All You Need to Know About the Bogd Khan Palace Museum of Mongolia

If you are ever planning a trip to Mongolia, then a trip to the Bogd Khan Winter Palace is a must, and should be a top priority on your to-do list.

The Summer Palace, which has seven temples and pagodas and is a well-preserved Chinese-styled place of worship, was built between 1893 and 1906. The Winter Palace is a two-style European building that harkens back to Czarist Russia.

Following Bogd khaan's death from illness in 1924, a state museum office was established on April 1, 1926, and it was agreed to transfer the Bogd khan’s remaining property to public museum ownership.

It was turned into a museum, with historical and artistic treasures, religious icons, the royal collection of stuffed animals, and other items once owned or used by the Bogd Khaan on display.

The Bogd Khan Palace Museum

The Bogd Khan Palace Museum now houses seven Summer Prayer Temples as well as a European-style Winter Palace.

Bogd Khan Palace

The museum's collections include rare and valuable artifacts from Mongolia's political, religious, and artistic history from the 17th to early 20th centuries, including bronze castings, silk paintings, and papier mache icons created by well-known artists and artisans of the time, including the first Bogd Zanabazar and his school, as well as objects owned and used by the eighth Bogd Jivzundam.

Palace Grounds and Prayer Temples


The Yampai, or it is also known as ‘‘protective gate”, was initially built at major temples which had been sanctioned by the Manchu emperor.

This blue brick gate, which stands in front of the complex, is adorned with relief patterns.

The top section, which depicts a pair of winding dragons, is embellished with powerful mountain, water, and animal figures. The Yampai is a sign of protection against enemies, thieves, and disease.


These gates symbolically welcome all good and nice deeds, fortune, and happiness into the palace grounds. As a result, they have no doors and are still unobstructed. The Eighth Bogd Jivzundamba and his close advisors often entered through the central gate, while provincial nobles and princes, high-ranking lamas, and foreign guests entered through the east gate. The royal bodyguards and military band were allowed to enter through the west gate.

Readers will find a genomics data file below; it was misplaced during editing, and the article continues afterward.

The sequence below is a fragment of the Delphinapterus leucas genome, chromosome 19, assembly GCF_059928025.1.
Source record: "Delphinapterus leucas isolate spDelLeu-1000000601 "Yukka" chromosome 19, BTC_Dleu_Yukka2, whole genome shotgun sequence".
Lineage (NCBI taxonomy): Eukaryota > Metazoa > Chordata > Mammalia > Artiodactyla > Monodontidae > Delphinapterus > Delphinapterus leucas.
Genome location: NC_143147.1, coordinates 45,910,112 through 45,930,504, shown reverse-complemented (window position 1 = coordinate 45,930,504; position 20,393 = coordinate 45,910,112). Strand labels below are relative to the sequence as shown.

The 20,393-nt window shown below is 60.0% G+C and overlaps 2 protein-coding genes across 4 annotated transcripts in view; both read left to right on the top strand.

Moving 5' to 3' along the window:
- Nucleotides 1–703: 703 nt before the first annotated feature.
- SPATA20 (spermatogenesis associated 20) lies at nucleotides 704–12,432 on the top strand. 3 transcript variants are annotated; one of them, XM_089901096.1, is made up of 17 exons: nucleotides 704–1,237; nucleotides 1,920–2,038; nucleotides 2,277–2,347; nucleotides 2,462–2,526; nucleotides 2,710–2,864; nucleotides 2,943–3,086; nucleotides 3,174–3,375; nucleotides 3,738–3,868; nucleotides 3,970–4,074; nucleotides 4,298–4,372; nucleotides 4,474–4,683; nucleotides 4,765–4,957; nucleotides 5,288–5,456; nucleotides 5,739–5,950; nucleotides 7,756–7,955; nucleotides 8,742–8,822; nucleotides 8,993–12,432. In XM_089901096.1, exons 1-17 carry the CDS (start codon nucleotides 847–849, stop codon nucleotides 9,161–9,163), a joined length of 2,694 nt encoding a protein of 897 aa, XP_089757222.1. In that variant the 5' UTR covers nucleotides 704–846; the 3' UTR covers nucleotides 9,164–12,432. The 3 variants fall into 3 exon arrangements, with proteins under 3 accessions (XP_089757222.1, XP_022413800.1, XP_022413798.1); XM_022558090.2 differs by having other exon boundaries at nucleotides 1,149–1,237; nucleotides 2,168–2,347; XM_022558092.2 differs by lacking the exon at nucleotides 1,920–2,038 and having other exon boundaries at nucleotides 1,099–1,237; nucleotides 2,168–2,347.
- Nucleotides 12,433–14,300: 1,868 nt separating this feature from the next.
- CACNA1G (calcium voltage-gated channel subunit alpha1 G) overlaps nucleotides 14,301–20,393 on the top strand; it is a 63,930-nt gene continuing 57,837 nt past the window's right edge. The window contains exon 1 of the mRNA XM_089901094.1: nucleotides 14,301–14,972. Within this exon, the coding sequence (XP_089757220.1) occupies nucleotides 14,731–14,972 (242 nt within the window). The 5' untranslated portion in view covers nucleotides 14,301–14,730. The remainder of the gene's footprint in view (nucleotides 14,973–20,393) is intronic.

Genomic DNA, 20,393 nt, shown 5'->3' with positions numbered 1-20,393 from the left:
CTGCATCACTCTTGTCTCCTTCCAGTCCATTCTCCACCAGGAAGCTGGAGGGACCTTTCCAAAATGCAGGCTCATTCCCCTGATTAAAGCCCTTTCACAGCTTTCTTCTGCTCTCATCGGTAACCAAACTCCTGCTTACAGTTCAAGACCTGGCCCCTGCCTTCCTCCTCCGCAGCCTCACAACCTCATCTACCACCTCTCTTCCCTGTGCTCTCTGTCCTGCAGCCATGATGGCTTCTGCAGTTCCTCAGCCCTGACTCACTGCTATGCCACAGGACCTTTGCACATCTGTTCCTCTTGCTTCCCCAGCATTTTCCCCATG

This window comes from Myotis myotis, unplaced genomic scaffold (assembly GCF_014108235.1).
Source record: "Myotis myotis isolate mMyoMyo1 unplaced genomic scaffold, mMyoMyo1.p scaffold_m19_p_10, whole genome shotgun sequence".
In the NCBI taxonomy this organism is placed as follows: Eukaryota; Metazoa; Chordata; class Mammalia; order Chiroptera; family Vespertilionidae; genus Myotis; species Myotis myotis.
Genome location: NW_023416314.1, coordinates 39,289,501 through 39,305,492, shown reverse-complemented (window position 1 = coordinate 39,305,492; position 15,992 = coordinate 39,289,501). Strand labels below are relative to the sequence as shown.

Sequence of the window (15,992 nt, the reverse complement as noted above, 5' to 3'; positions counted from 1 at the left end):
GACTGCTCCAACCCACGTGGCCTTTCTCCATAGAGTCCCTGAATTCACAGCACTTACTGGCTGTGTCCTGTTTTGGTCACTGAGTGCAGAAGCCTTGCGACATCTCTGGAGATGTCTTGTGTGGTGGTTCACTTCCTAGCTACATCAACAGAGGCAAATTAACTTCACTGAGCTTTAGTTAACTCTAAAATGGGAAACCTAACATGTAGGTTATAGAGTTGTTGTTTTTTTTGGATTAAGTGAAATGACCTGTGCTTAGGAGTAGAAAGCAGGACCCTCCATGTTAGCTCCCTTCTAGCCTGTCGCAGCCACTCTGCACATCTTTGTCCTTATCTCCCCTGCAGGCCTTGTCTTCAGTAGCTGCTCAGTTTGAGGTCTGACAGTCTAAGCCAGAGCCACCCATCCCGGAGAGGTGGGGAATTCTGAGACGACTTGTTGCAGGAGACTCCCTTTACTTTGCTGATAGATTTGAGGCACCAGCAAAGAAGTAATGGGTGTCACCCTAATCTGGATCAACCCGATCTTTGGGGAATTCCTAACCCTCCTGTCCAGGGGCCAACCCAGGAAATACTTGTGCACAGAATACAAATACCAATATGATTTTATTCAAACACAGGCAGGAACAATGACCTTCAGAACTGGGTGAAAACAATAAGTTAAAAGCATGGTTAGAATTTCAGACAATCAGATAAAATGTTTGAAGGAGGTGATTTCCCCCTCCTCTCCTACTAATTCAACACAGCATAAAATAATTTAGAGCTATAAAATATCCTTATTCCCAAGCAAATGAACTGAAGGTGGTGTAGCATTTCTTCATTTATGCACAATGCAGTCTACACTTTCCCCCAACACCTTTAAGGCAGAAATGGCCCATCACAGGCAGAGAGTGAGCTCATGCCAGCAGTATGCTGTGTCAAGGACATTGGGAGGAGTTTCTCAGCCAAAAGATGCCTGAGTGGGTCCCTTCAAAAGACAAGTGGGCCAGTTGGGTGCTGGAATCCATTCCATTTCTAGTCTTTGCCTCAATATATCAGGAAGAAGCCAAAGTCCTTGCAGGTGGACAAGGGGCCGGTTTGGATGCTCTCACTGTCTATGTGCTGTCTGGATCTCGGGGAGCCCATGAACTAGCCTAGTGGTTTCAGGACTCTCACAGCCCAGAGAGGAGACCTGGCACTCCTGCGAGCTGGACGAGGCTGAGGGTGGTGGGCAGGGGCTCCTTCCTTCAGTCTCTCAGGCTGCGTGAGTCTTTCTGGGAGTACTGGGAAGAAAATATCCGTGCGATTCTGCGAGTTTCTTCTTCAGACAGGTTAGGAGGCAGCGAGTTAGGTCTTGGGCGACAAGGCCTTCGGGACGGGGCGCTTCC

The two flag posts to the left and right of the Peace gate are known as "cha-gan." The state flag of Mongolia was flown on the western post during the Bogd Khan's reign, while a yellow religious flag was flown on the eastern post.


This gate was built between 1912 and 1919 to commemorate the coronation of the eighth Bogd as absolute emperor, which came after the Mongolian war for independence from the Manchu empire and won at the end of 1911. It was built with funds raised from the public, equal to 280 thousand lan, and was designed and built by renowned architects, designers, blacksmiths, and artists from all across Mongolia. The gate is unusually built and what makesi t even more special is that it was built without the use of a single nail, instead relying on 108 different types of interlocking joints.

The gate is richly decorated with carved and painted symbols and images depicting different facets of Buddhist symbolism: paintings showing scenes from traditional Buddhist legends: the four "makhranz," or protective deities. The decorations on the Peace Gate are typical of Mongolian art during the Bogd Khaan era.